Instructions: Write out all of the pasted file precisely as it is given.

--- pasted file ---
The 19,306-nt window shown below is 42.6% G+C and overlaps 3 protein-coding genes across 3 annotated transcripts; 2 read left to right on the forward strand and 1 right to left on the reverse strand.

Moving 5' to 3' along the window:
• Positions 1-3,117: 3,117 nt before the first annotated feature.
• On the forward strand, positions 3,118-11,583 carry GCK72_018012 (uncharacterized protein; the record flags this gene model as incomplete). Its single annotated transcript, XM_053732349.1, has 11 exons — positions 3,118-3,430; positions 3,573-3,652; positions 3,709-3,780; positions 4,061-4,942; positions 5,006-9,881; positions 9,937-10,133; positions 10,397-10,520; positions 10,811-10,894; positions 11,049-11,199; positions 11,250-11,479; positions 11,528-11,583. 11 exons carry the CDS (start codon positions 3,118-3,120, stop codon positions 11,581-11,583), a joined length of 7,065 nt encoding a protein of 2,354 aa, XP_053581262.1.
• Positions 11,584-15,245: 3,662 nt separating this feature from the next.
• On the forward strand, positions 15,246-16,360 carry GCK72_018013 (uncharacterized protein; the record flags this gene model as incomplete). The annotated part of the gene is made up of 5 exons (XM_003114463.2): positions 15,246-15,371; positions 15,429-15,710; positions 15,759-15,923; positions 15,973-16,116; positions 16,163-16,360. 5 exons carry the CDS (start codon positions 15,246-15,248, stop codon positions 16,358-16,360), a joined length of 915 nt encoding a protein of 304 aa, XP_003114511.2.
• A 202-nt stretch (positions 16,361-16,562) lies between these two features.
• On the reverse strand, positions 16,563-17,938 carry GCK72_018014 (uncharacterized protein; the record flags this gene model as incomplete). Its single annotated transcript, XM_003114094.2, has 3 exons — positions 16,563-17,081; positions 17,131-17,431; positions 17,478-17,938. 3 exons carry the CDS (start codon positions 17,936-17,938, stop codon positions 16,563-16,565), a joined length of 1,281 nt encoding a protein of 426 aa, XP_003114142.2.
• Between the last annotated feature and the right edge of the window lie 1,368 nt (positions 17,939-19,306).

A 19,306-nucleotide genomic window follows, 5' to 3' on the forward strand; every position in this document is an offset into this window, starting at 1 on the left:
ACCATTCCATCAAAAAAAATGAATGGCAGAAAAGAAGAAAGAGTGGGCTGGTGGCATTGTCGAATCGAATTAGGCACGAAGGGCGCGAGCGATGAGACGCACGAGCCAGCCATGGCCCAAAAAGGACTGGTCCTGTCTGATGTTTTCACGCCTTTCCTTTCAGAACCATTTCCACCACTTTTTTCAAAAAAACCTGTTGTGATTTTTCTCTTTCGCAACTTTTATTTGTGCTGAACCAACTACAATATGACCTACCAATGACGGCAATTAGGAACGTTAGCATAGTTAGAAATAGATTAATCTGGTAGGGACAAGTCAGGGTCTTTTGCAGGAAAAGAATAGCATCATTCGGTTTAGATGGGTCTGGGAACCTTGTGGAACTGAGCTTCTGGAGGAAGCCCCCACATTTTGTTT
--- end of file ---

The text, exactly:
The 19,306-nt window shown below is 42.6% G+C and overlaps 3 protein-coding genes across 3 annotated transcripts; 2 read left to right on the forward strand and 1 right to left on the reverse strand.

Moving 5' to 3' along the window:
• Positions 1-3,117: 3,117 nt before the first annotated feature.
• On the forward strand, positions 3,118-11,583 carry GCK72_018012 (uncharacterized protein; the record flags this gene model as incomplete). Its single annotated transcript, XM_053732349.1, has 11 exons — positions 3,118-3,430; positions 3,573-3,652; positions 3,709-3,780; positions 4,061-4,942; positions 5,006-9,881; positions 9,937-10,133; positions 10,397-10,520; positions 10,811-10,894; positions 11,049-11,199; positions 11,250-11,479; positions 11,528-11,583. 11 exons carry the CDS (start codon positions 3,118-3,120, stop codon positions 11,581-11,583), a joined length of 7,065 nt encoding a protein of 2,354 aa, XP_053581262.1.
• Positions 11,584-15,245: 3,662 nt separating this feature from the next.
• On the forward strand, positions 15,246-16,360 carry GCK72_018013 (uncharacterized protein; the record flags this gene model as incomplete). The annotated part of the gene is made up of 5 exons (XM_003114463.2): positions 15,246-15,371; positions 15,429-15,710; positions 15,759-15,923; positions 15,973-16,116; positions 16,163-16,360. 5 exons carry the CDS (start codon positions 15,246-15,248, stop codon positions 16,358-16,360), a joined length of 915 nt encoding a protein of 304 aa, XP_003114511.2.
• A 202-nt stretch (positions 16,361-16,562) lies between these two features.
• On the reverse strand, positions 16,563-17,938 carry GCK72_018014 (uncharacterized protein; the record flags this gene model as incomplete). Its single annotated transcript, XM_003114094.2, has 3 exons — positions 16,563-17,081; positions 17,131-17,431; positions 17,478-17,938. 3 exons carry the CDS (start codon positions 17,936-17,938, stop codon positions 16,563-16,565), a joined length of 1,281 nt encoding a protein of 426 aa, XP_003114142.2.
• Between the last annotated feature and the right edge of the window lie 1,368 nt (positions 17,939-19,306).

A 19,306-nucleotide genomic window follows, 5' to 3' on the forward strand; every position in this document is an offset into this window, starting at 1 on the left:
ACCATTCCATCAAAAAAAATGAATGGCAGAAAAGAAGAAAGAGTGGGCTGGTGGCATTGTCGAATCGAATTAGGCACGAAGGGCGCGAGCGATGAGACGCACGAGCCAGCCATGGCCCAAAAAGGACTGGTCCTGTCTGATGTTTTCACGCCTTTCCTTTCAGAACCATTTCCACCACTTTTTTCAAAAAAACCTGTTGTGATTTTTCTCTTTCGCAACTTTTATTTGTGCTGAACCAACTACAATATGACCTACCAATGACGGCAATTAGGAACGTTAGCATAGTTAGAAATAGATTAATCTGGTAGGGACAAGTCAGGGTCTTTTGCAGGAAAAGAATAGCATCATTCGGTTTAGATGGGTCTGGGAACCTTGTGGAACTGAGCTTCTGGAGGAAGCCCCCACATTTTGTTT